Probably an INTEGER or a BIGINT that is NULLable. For convenience, you

might use the LENGTH function to calculate the length of such objects,

and use a standard data type that can handle any possible value returned.

Example:

select length(col1), length(col2), length(col3), length(col4) from

testdec

1 2 3 4

----------- ----------- ----------- -----------

13 13 9 9

1 record(s) selected.

Details of the LENGTH function from the SQL Reference manual:

"The LENGTH function returns the length of a value.

The argument can be an expression that returns a value of any built-in

data type.

The result of the function is a large integer. If the argument can be

null, the result can be null; if the argument is null, the result is the

null value.

The result is the length of the argument. The length does not include

the null indicator byte of column arguments that allow null values. The

length of strings includes blanks but does not include the length

control field of varying-length strings. The length of a varying-length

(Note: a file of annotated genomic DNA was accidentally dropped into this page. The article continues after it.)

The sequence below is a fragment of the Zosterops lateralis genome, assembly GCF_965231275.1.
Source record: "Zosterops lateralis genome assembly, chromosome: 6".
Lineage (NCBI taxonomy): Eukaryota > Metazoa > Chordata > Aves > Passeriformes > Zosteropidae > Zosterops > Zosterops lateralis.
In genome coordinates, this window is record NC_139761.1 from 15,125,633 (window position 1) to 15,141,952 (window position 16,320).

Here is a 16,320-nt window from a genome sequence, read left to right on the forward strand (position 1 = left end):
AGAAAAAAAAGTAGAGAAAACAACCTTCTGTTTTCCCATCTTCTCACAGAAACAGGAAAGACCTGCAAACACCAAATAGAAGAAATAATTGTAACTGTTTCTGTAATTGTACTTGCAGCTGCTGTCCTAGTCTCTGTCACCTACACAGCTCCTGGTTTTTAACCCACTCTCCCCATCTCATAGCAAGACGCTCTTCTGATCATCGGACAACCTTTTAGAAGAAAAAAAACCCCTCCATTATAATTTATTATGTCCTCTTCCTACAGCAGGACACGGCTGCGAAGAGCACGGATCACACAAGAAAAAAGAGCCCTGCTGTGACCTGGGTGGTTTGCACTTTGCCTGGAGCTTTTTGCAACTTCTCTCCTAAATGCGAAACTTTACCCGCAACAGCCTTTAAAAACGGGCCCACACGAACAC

string is the actual length, not the maximum length.

The length of a graphic string is the number of DBCS characters. The

length of all other values is the number of bytes used to represent the

value:

2 for small integer

4 for large integer

(p/2)+1 for decimal numbers with precision p

The length of the string for binary strings

The length of the string for character strings

4 for single-precision floating-point

8 for double-precision floating-point

4 for date

3 for time

10 for timestamp"

Pekka Henttonen wrote:

Forgive me this stupid question, but what is the best way to store the

length of an object in a database? What datatype would you use? Would

it be better to define one of your own?